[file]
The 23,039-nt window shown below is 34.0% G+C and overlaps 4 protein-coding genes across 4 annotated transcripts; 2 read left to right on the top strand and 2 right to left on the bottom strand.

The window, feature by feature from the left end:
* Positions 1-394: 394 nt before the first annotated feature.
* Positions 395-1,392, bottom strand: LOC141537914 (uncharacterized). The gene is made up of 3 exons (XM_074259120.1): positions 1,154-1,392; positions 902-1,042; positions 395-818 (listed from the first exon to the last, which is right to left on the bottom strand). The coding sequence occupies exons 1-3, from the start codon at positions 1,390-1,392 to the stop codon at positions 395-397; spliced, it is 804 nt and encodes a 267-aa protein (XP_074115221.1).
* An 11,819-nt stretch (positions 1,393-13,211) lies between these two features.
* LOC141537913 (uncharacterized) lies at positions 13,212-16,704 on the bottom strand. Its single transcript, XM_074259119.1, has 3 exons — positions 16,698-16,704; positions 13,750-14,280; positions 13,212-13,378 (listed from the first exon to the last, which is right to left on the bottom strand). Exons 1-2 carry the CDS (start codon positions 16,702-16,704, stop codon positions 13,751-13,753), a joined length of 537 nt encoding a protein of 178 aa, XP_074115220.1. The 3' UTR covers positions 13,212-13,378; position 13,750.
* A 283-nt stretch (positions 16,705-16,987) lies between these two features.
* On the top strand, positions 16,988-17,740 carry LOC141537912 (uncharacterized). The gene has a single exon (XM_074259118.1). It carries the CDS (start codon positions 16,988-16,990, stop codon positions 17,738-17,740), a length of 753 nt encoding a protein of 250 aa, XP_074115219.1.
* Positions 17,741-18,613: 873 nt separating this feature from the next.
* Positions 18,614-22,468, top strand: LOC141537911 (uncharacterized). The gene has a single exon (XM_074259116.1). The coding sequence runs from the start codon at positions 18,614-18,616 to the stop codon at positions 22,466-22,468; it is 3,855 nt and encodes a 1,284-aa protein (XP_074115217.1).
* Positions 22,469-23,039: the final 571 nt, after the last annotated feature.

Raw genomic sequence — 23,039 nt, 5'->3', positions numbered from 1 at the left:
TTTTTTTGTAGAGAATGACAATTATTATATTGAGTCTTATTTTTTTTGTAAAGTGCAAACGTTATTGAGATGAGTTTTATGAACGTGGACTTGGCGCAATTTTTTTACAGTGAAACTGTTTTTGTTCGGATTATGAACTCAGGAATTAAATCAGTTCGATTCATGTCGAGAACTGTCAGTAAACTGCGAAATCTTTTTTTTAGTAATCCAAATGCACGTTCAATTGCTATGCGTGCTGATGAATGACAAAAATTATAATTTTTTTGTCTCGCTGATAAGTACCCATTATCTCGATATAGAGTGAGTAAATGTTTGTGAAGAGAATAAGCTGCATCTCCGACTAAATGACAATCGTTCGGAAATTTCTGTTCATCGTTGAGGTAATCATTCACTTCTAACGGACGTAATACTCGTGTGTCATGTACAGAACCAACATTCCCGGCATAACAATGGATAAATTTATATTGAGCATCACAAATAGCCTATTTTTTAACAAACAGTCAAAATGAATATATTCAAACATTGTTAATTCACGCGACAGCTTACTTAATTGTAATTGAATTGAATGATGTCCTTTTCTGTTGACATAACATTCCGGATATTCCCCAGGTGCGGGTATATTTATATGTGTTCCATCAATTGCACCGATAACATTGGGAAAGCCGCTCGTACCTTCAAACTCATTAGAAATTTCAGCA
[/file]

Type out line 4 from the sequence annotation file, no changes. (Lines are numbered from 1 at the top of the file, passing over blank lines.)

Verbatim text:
* Positions 395-1,392, bottom strand: LOC141537914 (uncharacterized). The gene is made up of 3 exons (XM_074259120.1): positions 1,154-1,392; positions 902-1,042; positions 395-818 (listed from the first exon to the last, which is right to left on the bottom strand). The coding sequence occupies exons 1-3, from the start codon at positions 1,390-1,392 to the stop codon at positions 395-397; spliced, it is 804 nt and encodes a 267-aa protein (XP_074115221.1).